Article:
Since its inception in 1896, the Burns Club of Atlanta
has met the first Wednesday of each month. For 111 years there has been a
monthly speaker who has reflected the club’s charter that it is a literary
club. While the cottage bears the imprint of the home where Robert Burns was
born and the name of the club bears his name, these speeches may also be
about other literary giants, not just Burns.
We gathered this year for our July meeting on
Independence Day 2007 to hear a talk by member David Grant who serves as the
club’s historian. Yes, the club meets the first Wednesday no matter the date
of the month. We were treated by David with a talk on the “Founding
Fathers…of the Burns Club”. It was mentioned in the monthly newsletter that
it would be “…interesting to look back at some of the founders of the Burns
Club, those men whose images and names grace the walls of the cottage”.
In following the custom of a response by another member
following the discourse, I was asked to give that response, and since
edited, it follows below.
A Place To Come To
Ralph Waldo Emerson once wrote that “the people who care
nothing for literature and poetry care for Burns.” On the other hand, this
club was founded by men who care for literature, poetry, and Burns.
What a vision these early Atlanta Burns Club members had
- to build a cottage in 1910 to the exact specifications as the “auld clay
biggin” in Alloway where Burns was born in 1759! No more hotels for them. No
more meetings in the homes of members for them. They wanted a permanent
place that would reflect their love for Burns and other men of literature.
What better place than a cottage like the one where Burns was born? Or, as
William Penn Warren simply wrote in his last novel, A Place To Come To.
This cottage became a place to come to on a regular basis
– a home that offered members an opportunity to meet together to discuss
literature, poetry, Robert Burns, and swap personal incidents that had
happened since the last meeting. Each month a poem, song or letter by Burns
is read. Members share a meal, a glass of wine, a “wee dram” or two, and now
as then, they express their goodwill toward each other.
The Burns Cottage became a place of good times, good
memories, good food, good friends, and from time to time, like tonight, good
speeches. It became a place of acceptance where smiles along with handshakes
and hugs abound and warmth flourishes. Its membership consists of town and
gown, construction workers and professional people, the self-employed,
businessmen, well-dressed lawyers and judges. It is a place of equality.
The cottage means a great deal to some of us, but the
cottage means a lot to all of us! This is a cottage of history as attested
by members from the beginning to now. That fact is evident since visitors to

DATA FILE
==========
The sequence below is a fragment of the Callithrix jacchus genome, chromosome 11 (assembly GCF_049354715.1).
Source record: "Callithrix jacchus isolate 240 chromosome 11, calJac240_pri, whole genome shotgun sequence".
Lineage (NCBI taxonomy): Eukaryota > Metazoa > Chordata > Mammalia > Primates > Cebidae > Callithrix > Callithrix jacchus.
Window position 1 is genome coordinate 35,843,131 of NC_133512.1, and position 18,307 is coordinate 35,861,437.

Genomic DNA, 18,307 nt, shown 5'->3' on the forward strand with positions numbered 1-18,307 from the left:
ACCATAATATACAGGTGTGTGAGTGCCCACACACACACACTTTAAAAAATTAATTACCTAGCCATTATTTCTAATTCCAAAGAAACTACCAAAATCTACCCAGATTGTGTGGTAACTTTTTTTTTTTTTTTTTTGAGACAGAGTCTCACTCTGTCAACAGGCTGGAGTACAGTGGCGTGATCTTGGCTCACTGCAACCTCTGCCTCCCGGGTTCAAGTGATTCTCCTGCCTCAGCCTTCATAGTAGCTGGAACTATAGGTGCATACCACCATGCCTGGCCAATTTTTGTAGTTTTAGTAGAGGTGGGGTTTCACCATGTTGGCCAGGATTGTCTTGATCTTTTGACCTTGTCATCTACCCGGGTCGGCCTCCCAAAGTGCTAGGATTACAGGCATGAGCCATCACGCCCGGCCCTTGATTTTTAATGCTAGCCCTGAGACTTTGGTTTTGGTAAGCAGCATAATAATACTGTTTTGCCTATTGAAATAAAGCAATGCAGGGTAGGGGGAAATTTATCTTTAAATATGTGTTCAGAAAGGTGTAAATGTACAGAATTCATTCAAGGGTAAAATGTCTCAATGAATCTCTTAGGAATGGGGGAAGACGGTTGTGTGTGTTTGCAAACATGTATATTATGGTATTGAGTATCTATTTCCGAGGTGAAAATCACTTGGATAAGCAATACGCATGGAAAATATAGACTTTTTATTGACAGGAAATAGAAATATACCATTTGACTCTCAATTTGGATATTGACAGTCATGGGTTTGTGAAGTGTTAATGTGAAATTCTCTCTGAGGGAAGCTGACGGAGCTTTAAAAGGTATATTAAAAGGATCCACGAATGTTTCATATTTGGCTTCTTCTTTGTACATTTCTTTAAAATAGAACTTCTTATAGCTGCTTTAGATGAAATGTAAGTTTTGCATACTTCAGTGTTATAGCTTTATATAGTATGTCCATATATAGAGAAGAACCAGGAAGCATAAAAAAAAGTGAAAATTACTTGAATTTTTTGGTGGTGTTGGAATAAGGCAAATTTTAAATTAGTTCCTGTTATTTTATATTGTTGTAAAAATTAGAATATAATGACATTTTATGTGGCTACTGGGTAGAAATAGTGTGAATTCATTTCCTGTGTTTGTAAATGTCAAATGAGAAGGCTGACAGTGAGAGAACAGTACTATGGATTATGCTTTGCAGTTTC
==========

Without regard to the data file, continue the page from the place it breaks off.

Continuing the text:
the Atlanta area from all over the world insist on seeing and touring the
cottage. Postcards of the cottage are constantly found on eBay and, if you
are lucky enough, you may win one.
Yes, the cottage is a memorial to Robert Burns and all
men and women of literature. It is testimony to the thesis that men who love
books can meet and discuss them and their authors. I’ve seen the wonderful
ways other communities have chosen to commemorate and remember Burns. I’ve
visited statues and memorials of Burns in San Francisco, Denver,
Jacksonville, New York City, Boston, Halifax, Leith, Edinburgh, Glasgow, Ayr,
Stirling, and London on the Thames. These remembrances of Burns are
wonderful and quite beautiful. Those who built them have reason to be proud
of them. The man they honor, Robert Burns, would be pleased.
Yet none of them, in my opinion, compares to the Burns
Cottage in Atlanta - a simple Scottish cottage a few miles from downtown.
Our Burns Cottage is different since you can come in out of the cold to be
met by a log fire in the winter and a wee bit of air conditioning in the
summer. The spirit that permeates this room, month after month, would, I
believe, make Robert Burns feel at home. Some of you have been members for
30 plus years and others, like me, just a few years. But look around you at
the friends you have made since joining this club. The love of literature,
poetry, and Robert Burns has made these friendships possible. The cottage
gives each of us a sense of community and a sense of family because it gives
each of us a sense of belonging.
Thank you, David, for reminding us how we started as a
club in 1896 and for the warm memories of this place where over the years we
salute love of literature, poetry, Robert Burns and, might I add, each
other! Suffice it to say, the Atlanta Burns Cottage is our place to come to!